Tuesday, October 01, 2013

O'Reilly, Scripture, and "Killing Jesus"

I have to begin by saying that I have not yet read Fox News personality Bill O'Reilly's new book, "Killing Jesus." So I can't fairly give a whole lot of comment on what it says in its entirety. However, Bill has been doing the media circuit to publicize the book of late, including this interview. And it's on the basis of what he is quoted as saying in the interview that I'll make my comment.

There has always been a serious difference between the Catholic Church and conservative, evangelical Protestants such as myself on the authority of Scripture. And I think that's where Bill may run into trouble with a few when his book is read by them. You don't make statements such as "The Holy Spirit led me" to do a book like this, and then in the next breath, say that your book differs from biblical accounts because you "don't believe it happened that way based on evidence." The evidence Bill presents as evidence is debatable. He seems to forget that the biblical accounts of Jesus were recorded by eyewitnesses, or by those who knew directly those who had been eyewitnesses. I saw him argue last night that there couldn't have been anyone around to hear Jesus make his statements from the cross because the people were kept away.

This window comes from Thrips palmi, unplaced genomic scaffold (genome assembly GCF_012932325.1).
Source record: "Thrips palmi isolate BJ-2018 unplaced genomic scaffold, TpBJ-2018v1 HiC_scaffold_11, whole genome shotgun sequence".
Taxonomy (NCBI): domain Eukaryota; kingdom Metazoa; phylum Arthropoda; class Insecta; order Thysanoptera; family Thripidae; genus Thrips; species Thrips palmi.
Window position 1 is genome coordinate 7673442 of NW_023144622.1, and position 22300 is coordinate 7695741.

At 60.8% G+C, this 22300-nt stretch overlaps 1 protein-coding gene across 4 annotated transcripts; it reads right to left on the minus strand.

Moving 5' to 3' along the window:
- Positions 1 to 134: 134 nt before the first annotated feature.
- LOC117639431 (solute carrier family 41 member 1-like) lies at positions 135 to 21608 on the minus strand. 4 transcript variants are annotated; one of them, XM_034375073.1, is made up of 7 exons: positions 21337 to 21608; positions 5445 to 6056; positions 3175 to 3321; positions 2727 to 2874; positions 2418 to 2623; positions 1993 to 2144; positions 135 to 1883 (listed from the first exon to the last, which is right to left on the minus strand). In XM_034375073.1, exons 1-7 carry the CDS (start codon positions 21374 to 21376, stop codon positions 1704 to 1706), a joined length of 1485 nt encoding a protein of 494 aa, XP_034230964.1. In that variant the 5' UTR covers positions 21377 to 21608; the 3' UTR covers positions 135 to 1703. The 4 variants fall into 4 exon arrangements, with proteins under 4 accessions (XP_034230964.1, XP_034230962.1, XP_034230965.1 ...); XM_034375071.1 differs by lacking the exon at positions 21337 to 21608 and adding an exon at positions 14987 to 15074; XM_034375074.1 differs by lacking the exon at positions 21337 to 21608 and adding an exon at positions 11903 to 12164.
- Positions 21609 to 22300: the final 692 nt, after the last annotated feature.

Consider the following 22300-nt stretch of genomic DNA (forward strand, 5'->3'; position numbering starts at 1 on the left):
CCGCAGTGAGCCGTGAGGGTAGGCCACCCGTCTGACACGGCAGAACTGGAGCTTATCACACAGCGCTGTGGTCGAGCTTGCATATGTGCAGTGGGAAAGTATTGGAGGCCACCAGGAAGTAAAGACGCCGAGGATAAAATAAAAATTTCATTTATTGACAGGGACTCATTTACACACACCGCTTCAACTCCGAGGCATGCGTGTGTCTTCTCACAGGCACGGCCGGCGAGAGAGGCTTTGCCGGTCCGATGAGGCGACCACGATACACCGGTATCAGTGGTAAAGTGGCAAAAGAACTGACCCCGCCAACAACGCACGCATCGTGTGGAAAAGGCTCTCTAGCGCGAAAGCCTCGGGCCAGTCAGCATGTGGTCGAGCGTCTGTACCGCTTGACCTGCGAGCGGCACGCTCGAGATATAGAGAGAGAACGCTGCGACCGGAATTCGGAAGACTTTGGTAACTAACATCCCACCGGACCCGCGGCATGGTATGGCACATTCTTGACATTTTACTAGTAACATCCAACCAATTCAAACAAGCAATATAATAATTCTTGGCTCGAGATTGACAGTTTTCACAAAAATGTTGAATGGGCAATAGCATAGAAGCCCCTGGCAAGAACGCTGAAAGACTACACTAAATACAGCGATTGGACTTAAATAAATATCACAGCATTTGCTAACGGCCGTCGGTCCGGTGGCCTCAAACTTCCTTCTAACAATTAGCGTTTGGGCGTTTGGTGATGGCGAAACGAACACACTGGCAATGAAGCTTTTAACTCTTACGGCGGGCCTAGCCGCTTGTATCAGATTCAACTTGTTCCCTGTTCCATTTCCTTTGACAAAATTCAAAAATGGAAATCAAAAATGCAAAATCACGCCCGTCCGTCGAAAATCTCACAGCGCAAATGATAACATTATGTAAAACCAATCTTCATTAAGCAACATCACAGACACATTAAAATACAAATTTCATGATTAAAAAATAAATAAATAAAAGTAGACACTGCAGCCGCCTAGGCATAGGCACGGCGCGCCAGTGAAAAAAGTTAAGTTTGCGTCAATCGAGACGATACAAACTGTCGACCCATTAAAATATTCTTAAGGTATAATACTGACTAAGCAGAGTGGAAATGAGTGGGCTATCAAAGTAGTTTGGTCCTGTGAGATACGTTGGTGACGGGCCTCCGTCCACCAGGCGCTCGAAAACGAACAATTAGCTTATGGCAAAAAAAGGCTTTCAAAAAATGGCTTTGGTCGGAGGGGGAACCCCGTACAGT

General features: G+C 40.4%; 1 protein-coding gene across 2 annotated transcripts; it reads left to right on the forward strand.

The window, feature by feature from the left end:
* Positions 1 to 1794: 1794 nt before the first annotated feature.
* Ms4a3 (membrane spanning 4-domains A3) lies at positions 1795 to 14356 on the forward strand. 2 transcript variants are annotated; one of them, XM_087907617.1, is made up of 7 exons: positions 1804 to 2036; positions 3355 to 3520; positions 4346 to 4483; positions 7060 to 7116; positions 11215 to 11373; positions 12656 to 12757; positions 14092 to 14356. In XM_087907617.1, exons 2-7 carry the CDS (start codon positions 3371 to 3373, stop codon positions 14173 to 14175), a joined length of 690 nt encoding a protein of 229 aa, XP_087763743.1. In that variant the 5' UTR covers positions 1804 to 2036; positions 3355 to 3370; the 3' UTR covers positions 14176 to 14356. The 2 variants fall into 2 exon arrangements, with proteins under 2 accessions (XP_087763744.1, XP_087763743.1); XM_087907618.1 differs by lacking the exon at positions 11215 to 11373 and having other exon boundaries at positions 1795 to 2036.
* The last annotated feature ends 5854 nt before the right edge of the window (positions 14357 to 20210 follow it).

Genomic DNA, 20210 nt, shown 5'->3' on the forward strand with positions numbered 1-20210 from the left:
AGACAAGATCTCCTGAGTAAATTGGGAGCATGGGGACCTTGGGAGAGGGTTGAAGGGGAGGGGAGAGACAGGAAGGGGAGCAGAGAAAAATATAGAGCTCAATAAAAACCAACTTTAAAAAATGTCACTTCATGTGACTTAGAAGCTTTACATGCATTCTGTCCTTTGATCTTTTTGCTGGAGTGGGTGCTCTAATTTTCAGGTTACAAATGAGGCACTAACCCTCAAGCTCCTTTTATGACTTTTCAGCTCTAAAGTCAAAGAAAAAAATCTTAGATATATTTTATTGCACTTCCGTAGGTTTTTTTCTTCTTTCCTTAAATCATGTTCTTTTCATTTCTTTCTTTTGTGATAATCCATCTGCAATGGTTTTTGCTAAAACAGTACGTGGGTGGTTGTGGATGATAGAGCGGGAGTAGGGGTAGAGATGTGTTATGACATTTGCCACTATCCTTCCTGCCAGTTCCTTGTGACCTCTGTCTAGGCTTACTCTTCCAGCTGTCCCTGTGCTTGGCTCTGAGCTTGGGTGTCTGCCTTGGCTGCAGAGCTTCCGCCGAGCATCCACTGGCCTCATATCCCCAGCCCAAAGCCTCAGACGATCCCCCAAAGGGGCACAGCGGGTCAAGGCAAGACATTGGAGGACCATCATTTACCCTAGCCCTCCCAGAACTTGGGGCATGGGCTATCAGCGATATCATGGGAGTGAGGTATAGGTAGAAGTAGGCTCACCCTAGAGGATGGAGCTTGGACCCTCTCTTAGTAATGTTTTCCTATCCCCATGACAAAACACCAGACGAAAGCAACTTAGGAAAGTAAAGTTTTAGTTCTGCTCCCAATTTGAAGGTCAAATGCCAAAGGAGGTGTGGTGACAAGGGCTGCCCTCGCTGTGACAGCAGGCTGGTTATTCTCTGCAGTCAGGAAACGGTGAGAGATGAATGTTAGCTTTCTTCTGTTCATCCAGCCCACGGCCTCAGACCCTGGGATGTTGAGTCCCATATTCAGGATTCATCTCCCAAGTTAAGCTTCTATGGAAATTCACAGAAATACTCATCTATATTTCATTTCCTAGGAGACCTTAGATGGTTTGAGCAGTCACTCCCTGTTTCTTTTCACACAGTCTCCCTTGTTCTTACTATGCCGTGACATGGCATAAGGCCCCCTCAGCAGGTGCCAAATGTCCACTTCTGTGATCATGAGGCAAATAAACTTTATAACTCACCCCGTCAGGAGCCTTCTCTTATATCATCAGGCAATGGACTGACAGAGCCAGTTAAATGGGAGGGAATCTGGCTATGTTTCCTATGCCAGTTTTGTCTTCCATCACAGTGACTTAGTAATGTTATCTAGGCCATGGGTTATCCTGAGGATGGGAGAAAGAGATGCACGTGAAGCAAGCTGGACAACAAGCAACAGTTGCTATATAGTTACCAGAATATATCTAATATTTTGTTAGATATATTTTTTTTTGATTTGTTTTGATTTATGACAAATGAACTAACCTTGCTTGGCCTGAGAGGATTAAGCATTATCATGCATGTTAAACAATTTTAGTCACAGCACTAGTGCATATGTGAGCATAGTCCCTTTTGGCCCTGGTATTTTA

Sorry, Scripture says otherwise. Not only did you have Roman guards there, you also had the Apostle John and Jesus' mother Mary on the scene. John was given verbal directives by the Lord on the care of Mary.

I could go on, but you get the idea. I'll take Scripture's account first. To deny it, you also have to deny the plenary inspiration of Scripture by the Holy Spirit, a Being in Whom Bill says he believes.

One more thing. He says this wasn't intended as a "religious" book. Any time you take up a major world religion and write about the most central figure in that religion, you're going to have to run headlong into the religious. When I say that, I am talking about religion by the most general definition. As evangelicals, we typically say that Christianity isn't a religion, it's a relationship. I would agree. But for purposes of communication to an unbelieving world, sometimes you have to use the labels.

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